Merkel's CDU mulls first state tie-up with Greens

German Chancellor Angela Merkel's conservatives may forge a coalition with the Greens at regional level after suffering losses in a state election on Sunday.

Merkel's CDU mulls first state tie-up with Greens
German Chancellor Angela Merkel's conservatives may forge a coalition with the Greens at regional level after suffering losses in a state election on Sunday, a link-up which could be a model for the federal level.

A partnership in the port city of Hamburg would be the first at the state level in Europe's biggest economy and could change the political landscape before 2009's federal election.

Merkel's Christian Democrats (CDU) lost their absolute majority in Hamburg's Sunday election but remained the strongest party with the option of creating a coalition.

The CDU is left with two choices because its preferred partner, the liberal Free Democrats, did not win enough votes to enter state parliament.

It could pursue a left-right "grand coalition" with the Social Democrats (SPD), which would mirror Merkel's fractious national partnership, or a tie-up with the Greens.

Although the CDU and Greens disagree on a number of policies, a link-up could change the dynamics of Germany's system and has attracted support from some top CDU figures.

"I believe it would be good for Hamburg and the political scene in Germany if a new alliance of the CDU and Greens were possible," CDU General Secretary Ronald Pofalla, a close Merkel ally, told German television on Monday.

The CDU and its Bavarian sister party have 225 seats in Germany's lower federal house of parliament, compared with 222 for the SPD. The Greens are the smallest party with 51 seats, while the liberal Free Democrats are on 61 and the Left has 53.

The Greens ruled at a federal level with the SPD until 2005.

Growing unhappiness

The Hamburg vote is the second state election in a month to deliver results which raise the possibility of new coalition pairings amid growing disillusionment with Merkel's ruling coalition which has descended into sniping over recent months.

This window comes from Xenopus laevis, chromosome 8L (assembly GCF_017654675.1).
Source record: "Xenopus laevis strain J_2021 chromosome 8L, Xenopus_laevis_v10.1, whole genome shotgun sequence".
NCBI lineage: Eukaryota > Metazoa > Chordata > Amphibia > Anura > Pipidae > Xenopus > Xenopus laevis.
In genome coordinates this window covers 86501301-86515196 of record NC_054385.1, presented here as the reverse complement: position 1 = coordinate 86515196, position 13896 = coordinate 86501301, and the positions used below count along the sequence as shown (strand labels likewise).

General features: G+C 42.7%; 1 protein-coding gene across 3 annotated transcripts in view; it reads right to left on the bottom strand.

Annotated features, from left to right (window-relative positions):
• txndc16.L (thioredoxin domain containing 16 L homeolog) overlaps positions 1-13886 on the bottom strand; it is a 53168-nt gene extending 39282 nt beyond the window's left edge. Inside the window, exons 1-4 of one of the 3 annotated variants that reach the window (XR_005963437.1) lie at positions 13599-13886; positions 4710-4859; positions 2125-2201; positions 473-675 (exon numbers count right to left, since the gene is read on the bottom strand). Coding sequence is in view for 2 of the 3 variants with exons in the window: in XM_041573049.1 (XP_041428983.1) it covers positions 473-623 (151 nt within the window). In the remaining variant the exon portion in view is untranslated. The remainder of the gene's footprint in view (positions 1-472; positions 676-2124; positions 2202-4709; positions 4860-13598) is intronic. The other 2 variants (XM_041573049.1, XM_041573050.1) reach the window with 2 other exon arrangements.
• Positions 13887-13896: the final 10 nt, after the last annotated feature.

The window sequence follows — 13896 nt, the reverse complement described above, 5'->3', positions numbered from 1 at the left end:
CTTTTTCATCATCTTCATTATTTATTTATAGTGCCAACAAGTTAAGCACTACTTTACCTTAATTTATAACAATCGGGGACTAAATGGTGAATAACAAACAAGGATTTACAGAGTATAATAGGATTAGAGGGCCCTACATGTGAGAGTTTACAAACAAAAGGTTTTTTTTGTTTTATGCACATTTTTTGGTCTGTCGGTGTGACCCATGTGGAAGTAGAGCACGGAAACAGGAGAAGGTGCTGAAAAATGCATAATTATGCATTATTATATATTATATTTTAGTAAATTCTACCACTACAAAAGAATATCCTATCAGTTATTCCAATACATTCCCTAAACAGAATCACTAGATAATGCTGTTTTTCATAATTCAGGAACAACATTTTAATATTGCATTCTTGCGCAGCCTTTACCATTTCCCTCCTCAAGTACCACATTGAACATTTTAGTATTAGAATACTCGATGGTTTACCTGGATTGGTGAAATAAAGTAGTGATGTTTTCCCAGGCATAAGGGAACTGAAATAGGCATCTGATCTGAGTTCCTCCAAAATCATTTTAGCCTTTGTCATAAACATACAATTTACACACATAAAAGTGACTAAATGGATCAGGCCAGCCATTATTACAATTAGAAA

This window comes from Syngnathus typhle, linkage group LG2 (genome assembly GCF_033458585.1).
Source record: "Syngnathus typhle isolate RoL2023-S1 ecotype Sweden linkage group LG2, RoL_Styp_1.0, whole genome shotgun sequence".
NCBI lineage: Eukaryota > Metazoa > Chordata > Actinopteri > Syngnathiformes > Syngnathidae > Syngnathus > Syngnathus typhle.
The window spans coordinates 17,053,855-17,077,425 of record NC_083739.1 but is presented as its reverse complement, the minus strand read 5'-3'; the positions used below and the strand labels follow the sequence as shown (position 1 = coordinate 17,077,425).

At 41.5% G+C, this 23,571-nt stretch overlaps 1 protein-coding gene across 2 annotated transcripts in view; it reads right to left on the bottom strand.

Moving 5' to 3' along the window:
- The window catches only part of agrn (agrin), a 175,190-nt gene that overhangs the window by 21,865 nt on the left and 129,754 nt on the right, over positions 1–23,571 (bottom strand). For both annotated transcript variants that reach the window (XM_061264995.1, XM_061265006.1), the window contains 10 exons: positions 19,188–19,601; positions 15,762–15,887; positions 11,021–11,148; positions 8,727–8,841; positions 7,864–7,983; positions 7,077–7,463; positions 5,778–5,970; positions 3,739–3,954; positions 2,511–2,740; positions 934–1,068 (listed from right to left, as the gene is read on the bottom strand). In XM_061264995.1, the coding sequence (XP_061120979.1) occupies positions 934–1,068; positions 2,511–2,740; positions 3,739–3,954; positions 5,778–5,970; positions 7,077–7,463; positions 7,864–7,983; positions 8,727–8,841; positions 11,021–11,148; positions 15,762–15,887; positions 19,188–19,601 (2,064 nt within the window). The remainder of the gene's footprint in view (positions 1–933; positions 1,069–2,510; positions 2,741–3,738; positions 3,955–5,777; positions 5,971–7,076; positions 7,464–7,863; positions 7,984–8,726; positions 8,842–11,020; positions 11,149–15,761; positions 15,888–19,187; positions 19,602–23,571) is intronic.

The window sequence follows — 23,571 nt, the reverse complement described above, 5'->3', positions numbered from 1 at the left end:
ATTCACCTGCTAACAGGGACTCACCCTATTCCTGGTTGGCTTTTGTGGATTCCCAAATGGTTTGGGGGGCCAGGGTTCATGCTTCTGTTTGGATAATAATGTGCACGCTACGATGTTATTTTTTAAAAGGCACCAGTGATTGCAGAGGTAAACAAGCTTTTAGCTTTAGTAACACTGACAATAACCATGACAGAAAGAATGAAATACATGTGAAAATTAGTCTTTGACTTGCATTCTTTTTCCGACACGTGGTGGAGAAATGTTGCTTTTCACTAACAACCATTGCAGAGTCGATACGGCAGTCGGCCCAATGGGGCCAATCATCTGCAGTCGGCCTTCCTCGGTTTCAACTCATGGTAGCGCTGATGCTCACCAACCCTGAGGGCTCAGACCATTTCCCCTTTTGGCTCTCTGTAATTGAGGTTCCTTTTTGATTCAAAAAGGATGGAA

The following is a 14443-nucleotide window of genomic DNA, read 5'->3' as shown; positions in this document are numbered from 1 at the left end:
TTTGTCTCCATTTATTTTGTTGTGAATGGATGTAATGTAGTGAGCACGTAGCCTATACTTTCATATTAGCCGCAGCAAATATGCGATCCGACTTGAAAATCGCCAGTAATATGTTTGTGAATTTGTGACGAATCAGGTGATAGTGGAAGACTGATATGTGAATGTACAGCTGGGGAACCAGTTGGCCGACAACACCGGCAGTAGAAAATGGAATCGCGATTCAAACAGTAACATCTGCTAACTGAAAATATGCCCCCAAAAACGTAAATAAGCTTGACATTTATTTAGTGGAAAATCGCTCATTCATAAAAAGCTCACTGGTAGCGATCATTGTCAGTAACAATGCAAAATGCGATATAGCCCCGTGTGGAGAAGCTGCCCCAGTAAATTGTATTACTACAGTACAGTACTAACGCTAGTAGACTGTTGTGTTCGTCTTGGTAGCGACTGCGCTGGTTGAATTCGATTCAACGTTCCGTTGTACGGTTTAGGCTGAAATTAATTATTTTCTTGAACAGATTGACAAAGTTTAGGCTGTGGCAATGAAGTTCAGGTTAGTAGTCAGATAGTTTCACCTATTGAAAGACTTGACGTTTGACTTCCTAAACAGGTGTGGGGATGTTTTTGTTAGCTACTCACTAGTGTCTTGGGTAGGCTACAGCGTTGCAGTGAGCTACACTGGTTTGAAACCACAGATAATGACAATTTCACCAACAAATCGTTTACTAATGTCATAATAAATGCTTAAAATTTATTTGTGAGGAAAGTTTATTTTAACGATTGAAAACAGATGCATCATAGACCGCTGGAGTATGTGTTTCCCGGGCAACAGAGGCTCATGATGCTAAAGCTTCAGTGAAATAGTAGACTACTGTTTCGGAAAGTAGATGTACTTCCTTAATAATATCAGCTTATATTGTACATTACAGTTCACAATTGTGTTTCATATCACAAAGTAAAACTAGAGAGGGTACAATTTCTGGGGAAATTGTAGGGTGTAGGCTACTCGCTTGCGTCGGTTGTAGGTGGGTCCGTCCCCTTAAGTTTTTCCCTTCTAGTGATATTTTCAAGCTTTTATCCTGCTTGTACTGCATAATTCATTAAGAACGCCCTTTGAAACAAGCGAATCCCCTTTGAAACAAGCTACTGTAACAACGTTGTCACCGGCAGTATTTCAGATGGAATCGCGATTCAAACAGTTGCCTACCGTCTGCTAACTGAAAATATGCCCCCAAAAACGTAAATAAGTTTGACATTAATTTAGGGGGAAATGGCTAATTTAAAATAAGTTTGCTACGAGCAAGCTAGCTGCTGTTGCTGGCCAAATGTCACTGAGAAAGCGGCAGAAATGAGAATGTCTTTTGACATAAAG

Analysts expect a policy standstill and mounting tensions between the parties before the federal vote and it is unclear whether Merkel will hold her strong personal popularity ratings.

Another result of the growing disillusionment is the electoral success of the Left party, a group of ex-Communists and disgruntled former SPD members set up last year, which has also opened up new possibilities.

SPD leader Kurt Beck is under fire inside his own party after refusing to deny reports his party would rely on Left votes to get its candidate elected as premier in the western state of Hesse after an election last month.

Some in the SPD have blamed Beck, who cancelled engagements on Monday due to illness, for the party's second worst result in Hamburg since World War Two.

But commentators say new political tie-ups are needed.

"German democracy is in the creche of a five-party system, it will take time before it can all function properly," wrote the Sueddeutsche Zeitung. "Old resentments must be packed away and new alliances must be risked."

There are obstacles to a Greens-CDU tie-up.

While Merkel's centre-right party represents business interests, the Greens stress environmental issues -- in particular they oppose CDU plans to deepen the Elbe river to allow bigger ships into Europe's second-biggest port.

The CDU and Greens already work together at city level including the financial centre of Frankfurt.

Reuters
Güncelleme Tarihi: 25 Şubat 2008, 14:09
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